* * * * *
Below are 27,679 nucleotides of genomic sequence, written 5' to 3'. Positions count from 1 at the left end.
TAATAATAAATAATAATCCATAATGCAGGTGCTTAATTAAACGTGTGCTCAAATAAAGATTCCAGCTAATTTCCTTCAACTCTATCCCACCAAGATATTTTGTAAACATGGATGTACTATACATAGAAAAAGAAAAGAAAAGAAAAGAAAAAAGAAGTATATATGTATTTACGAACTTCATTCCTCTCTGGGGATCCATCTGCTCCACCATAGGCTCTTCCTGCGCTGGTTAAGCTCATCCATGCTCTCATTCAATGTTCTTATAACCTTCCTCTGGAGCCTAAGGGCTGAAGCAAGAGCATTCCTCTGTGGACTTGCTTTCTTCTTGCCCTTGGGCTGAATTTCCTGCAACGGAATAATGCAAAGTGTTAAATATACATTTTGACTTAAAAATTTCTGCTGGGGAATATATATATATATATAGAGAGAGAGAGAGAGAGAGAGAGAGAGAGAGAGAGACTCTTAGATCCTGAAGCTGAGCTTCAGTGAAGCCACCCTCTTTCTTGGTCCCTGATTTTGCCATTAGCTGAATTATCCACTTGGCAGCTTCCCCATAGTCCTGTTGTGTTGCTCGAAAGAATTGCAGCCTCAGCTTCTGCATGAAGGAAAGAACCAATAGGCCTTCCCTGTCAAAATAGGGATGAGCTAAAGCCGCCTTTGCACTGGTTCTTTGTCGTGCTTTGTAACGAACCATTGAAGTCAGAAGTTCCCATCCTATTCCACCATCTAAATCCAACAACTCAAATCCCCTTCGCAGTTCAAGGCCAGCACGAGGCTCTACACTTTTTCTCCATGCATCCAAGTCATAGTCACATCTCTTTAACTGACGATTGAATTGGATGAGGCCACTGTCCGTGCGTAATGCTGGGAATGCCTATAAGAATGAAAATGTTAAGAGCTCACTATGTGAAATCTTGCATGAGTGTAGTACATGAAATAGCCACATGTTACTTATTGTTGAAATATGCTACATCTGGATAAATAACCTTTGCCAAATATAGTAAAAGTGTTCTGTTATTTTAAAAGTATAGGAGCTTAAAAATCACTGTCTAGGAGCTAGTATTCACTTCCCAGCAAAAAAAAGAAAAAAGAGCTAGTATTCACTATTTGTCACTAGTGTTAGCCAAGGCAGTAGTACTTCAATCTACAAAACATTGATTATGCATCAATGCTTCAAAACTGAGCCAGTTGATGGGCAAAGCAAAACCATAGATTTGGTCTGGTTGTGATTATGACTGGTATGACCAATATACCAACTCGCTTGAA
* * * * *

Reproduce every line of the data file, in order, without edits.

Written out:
Below are 27,679 nucleotides of genomic sequence, written 5' to 3'. Positions count from 1 at the left end.
TAATAATAAATAATAATCCATAATGCAGGTGCTTAATTAAACGTGTGCTCAAATAAAGATTCCAGCTAATTTCCTTCAACTCTATCCCACCAAGATATTTTGTAAACATGGATGTACTATACATAGAAAAAGAAAAGAAAAGAAAAGAAAAAAGAAGTATATATGTATTTACGAACTTCATTCCTCTCTGGGGATCCATCTGCTCCACCATAGGCTCTTCCTGCGCTGGTTAAGCTCATCCATGCTCTCATTCAATGTTCTTATAACCTTCCTCTGGAGCCTAAGGGCTGAAGCAAGAGCATTCCTCTGTGGACTTGCTTTCTTCTTGCCCTTGGGCTGAATTTCCTGCAACGGAATAATGCAAAGTGTTAAATATACATTTTGACTTAAAAATTTCTGCTGGGGAATATATATATATATATAGAGAGAGAGAGAGAGAGAGAGAGAGAGAGAGAGAGACTCTTAGATCCTGAAGCTGAGCTTCAGTGAAGCCACCCTCTTTCTTGGTCCCTGATTTTGCCATTAGCTGAATTATCCACTTGGCAGCTTCCCCATAGTCCTGTTGTGTTGCTCGAAAGAATTGCAGCCTCAGCTTCTGCATGAAGGAAAGAACCAATAGGCCTTCCCTGTCAAAATAGGGATGAGCTAAAGCCGCCTTTGCACTGGTTCTTTGTCGTGCTTTGTAACGAACCATTGAAGTCAGAAGTTCCCATCCTATTCCACCATCTAAATCCAACAACTCAAATCCCCTTCGCAGTTCAAGGCCAGCACGAGGCTCTACACTTTTTCTCCATGCATCCAAGTCATAGTCACATCTCTTTAACTGACGATTGAATTGGATGAGGCCACTGTCCGTGCGTAATGCTGGGAATGCCTATAAGAATGAAAATGTTAAGAGCTCACTATGTGAAATCTTGCATGAGTGTAGTACATGAAATAGCCACATGTTACTTATTGTTGAAATATGCTACATCTGGATAAATAACCTTTGCCAAATATAGTAAAAGTGTTCTGTTATTTTAAAAGTATAGGAGCTTAAAAATCACTGTCTAGGAGCTAGTATTCACTTCCCAGCAAAAAAAAGAAAAAAGAGCTAGTATTCACTATTTGTCACTAGTGTTAGCCAAGGCAGTAGTACTTCAATCTACAAAACATTGATTATGCATCAATGCTTCAAAACTGAGCCAGTTGATGGGCAAAGCAAAACCATAGATTTGGTCTGGTTGTGATTATGACTGGTATGACCAATATACCAACTCGCTTGAA